The Rise of China's Patient Capital: A Tectonic Shift in Global Finance in Developing Countries?

43 Pages Posted: 1 Feb 2018 Last revised: 14 Jun 2019

See all articles by Stephen B. Kaplan

Stephen B. Kaplan

George Washington University - Department of Political Science; George Washington University - Institute for International Economic Policy (GWIIEP)

Date Written: June 5, 2019

Abstract

As the United States has retreated from its lead role in globalization -- first because of the 2008 financial crisis, and now under President Donald Trump’s leadership -- China has become a major global financial player. China, as the world’s largest saver, has rapidly expanded its cross-border lending since the crisis, more than doubling its overseas banking presence. This article develops a theory about how China’s emergence as a global creditor affects national policymaking. The international and comparative political economy literature has long-debated the extent to which international capital mobility constrains national autonomy, but has mainly focused on private capital flows. Incorporating China’s state-led capitalism into this political economy framework, I expect that Chinese credit enhances national governments’ room to maneuver. It is a distinct form of patient capital, characterized by a long-term horizon and a lack of policy conditionality, that endows governments with more fiscal space to intervene in their economies. Employing an originally-constructed dataset, the China Global Financial Index, cross-national tests (spanning 15 Latin American countries from 1990-2015) find that left governments tend to borrow directly from China when they can dilute market-oriented investment laws. However, independent of this partisan choice, Chinese state-to-state lending reduces reliance on conditionality-linked Western financing, leading to higher budget deficits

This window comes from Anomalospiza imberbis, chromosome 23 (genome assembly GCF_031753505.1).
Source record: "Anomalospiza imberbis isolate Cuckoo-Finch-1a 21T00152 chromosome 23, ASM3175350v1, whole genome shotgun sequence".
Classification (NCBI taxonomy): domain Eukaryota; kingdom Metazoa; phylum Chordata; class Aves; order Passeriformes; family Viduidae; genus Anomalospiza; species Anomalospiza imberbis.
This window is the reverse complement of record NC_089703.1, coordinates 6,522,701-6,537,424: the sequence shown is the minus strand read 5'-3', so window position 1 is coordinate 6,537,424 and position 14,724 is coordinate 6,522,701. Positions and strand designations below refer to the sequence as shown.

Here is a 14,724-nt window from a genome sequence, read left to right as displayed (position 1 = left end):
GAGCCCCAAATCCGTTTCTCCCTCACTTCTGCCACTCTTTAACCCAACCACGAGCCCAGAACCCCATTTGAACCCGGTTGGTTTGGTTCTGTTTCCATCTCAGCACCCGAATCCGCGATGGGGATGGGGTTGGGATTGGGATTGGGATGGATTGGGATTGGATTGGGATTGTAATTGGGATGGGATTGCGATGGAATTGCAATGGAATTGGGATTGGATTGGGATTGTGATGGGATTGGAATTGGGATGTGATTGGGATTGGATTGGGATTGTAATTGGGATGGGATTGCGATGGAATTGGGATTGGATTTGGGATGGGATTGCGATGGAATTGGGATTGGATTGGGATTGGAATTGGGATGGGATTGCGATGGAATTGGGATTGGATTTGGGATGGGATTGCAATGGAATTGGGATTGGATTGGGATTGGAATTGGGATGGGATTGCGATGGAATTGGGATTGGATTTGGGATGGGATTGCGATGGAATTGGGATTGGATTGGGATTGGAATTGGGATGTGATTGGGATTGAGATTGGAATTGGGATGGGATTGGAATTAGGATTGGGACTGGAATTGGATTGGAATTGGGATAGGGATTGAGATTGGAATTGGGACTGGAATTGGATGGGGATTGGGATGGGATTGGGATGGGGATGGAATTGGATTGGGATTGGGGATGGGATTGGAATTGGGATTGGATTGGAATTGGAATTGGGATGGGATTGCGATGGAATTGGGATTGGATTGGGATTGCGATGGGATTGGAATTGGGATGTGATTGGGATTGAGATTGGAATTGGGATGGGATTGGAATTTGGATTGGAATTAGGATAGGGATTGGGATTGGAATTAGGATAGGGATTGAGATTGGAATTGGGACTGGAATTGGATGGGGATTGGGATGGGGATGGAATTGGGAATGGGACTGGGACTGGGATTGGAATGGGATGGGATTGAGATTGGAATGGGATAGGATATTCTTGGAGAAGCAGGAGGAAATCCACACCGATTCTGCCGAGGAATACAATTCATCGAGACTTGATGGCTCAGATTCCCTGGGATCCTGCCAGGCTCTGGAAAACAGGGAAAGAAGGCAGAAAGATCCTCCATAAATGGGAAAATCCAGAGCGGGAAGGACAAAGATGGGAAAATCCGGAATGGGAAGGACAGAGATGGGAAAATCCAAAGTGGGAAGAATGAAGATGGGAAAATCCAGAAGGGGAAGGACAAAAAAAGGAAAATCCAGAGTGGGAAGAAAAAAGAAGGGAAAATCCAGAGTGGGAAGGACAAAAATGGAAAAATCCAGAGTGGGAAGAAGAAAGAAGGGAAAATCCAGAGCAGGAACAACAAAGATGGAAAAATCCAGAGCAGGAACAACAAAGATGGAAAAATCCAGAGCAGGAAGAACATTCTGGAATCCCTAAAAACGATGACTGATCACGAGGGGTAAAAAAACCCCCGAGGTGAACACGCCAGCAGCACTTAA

Suggested Citation

Kaplan, Stephen B., The Rise of China's Patient Capital: A Tectonic Shift in Global Finance in Developing Countries? (June 5, 2019). Available at SSRN: https://ssrn.com/abstract=3108215 or http://dx.doi.org/10.2139/ssrn.3108215

Stephen B. Kaplan (Contact Author)

George Washington University - Department of Political Science ( email )

Department of Political Science
Monroe Hall 470, 2115 G Street, N.W.
Washington, DC 20052
United States
202-994-6680 (Phone)

George Washington University - Institute for International Economic Policy (GWIIEP) ( email )

1957 E Street, N.W.
Suite 502
Washington, DC 20052
United States

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